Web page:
<#
        foreach (KeyValuePair<stringstring> setting in GetAppSettings()) { 
#>

        public string <#= MakeIdentifier(setting.Key) #>
        {
            get { return GetConfigSetting(“<#= setting.Key #>”); }
        }
<#      }
#>

Saving the template should cause the three properties to be generated.  At this point we could reference the properties in some code, compile and run the code and the values from the config file should be pulled used.  We’re close to being done with the basic implementation but let’s clean up a few things before we start reading values from the config file.  The first thing to note is that GetSafePascalName has been renamed to MakeIdentifier.  It is shorter and more clear.


Determining the Property Type


We need to determine the correct property type.  If the setting is an integer, for example, we’ll generate an Int32 type.  For most settings the following types should work: int, double, bool and string.  We’ll use simple test parsing to find the correct type.  If we cannot match any type we’ll use string.  The GetSettingType method accepts the setting the value and attempts to parse it.  The Type is returned back so we can use it to generate the correct code later.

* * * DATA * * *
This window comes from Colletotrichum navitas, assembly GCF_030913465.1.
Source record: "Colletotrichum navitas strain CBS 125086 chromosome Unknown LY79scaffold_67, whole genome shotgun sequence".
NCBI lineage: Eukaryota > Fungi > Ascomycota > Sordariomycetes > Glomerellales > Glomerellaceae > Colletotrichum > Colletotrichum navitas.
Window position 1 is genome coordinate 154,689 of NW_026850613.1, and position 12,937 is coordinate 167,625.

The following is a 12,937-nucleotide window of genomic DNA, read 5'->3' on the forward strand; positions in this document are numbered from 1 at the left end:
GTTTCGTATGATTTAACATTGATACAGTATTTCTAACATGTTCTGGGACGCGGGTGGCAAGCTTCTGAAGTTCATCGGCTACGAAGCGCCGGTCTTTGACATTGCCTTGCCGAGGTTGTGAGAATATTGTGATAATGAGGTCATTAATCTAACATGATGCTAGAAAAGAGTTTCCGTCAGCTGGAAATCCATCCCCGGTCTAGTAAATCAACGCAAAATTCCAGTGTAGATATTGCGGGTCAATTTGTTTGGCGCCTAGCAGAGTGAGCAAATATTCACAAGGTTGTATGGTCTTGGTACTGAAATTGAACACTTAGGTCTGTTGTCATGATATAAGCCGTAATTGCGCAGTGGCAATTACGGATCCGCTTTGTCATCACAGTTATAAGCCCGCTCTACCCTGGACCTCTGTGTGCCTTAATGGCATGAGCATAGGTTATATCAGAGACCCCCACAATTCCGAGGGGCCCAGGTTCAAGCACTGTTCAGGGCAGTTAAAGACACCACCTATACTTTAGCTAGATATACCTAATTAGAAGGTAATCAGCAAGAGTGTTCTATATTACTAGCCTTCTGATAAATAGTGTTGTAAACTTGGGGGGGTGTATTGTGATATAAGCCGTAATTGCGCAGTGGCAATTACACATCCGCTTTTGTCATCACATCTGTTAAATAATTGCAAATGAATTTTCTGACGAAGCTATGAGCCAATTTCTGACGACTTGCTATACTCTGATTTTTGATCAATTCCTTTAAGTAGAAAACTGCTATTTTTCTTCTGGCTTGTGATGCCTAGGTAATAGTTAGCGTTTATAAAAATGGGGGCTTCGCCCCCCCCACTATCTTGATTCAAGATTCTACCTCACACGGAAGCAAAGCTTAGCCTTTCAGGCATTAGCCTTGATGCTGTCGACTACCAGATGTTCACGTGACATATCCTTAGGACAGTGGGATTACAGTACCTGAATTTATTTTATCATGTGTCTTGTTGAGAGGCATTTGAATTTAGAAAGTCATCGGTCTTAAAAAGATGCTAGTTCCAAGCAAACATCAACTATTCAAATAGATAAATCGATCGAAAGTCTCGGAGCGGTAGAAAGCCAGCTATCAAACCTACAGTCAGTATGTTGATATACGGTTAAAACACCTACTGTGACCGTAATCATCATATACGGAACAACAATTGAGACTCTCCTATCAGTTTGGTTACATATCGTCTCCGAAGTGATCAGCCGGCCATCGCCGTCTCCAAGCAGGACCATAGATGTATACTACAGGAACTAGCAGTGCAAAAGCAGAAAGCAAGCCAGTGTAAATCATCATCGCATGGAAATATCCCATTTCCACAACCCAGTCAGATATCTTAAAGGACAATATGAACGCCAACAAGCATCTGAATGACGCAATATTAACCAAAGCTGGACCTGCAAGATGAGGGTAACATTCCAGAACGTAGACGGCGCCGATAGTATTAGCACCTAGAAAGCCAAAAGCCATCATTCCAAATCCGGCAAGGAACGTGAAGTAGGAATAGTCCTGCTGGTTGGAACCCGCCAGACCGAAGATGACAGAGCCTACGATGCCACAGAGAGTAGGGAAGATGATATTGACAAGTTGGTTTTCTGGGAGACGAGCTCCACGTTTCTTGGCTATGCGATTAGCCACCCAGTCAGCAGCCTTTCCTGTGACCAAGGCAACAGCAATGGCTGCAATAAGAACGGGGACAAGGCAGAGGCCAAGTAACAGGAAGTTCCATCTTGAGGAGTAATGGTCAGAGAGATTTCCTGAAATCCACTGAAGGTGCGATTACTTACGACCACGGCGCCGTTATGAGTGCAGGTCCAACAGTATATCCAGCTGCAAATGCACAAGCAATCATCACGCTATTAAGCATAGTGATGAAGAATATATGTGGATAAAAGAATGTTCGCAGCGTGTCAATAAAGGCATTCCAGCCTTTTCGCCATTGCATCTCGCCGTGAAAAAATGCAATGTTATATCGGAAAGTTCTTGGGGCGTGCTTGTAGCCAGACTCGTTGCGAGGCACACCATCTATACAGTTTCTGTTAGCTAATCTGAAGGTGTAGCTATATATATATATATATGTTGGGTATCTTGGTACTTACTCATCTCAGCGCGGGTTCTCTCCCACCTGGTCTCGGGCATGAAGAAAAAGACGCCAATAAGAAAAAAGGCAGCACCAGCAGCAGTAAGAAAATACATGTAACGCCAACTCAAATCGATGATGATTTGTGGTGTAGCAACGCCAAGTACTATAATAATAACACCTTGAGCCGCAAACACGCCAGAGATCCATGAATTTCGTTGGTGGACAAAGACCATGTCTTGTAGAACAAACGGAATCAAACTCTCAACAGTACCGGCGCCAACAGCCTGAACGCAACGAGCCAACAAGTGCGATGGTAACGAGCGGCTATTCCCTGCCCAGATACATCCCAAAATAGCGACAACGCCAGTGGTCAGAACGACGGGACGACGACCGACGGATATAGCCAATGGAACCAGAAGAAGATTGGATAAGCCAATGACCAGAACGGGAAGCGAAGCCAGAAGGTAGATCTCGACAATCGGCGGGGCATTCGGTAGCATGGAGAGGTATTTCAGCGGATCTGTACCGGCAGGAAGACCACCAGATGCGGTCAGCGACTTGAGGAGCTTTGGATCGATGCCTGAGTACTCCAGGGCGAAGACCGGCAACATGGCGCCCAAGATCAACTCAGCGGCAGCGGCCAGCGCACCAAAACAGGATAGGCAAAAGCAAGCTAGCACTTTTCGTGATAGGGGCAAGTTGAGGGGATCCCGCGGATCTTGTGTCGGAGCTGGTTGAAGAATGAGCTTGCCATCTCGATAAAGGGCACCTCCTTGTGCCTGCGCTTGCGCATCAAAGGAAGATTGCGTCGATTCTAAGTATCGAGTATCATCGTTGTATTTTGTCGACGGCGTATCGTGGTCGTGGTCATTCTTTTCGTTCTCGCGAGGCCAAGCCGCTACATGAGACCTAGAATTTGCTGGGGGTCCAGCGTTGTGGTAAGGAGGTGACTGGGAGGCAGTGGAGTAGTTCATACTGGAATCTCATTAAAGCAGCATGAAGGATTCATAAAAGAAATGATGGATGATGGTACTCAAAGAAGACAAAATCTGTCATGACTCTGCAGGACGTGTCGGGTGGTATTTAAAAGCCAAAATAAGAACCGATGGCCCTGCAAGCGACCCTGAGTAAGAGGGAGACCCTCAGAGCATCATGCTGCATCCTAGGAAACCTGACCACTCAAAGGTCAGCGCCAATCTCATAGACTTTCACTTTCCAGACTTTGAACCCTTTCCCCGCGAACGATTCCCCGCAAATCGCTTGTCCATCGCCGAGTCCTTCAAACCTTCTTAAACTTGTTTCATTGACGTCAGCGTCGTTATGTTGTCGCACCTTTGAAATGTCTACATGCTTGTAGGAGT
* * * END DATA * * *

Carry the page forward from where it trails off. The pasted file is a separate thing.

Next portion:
private Type GetSettingType ( string value )
{
    //Try to convert to int first
    int iValue;
    if (Int32.TryParse(value, NumberStyles.Integer, nullout iValue))
        return typeof(int);

    //Double is next
    double dValue;
    if (Double.TryParse(value, NumberStyles.Float | NumberStyles.AllowCurrencySymbol, nullout dValue))
        return typeof(double);

    //Boolean
    bool bValue;
    if (Boolean.TryParse(value, out bValue))
        return typeof(bool);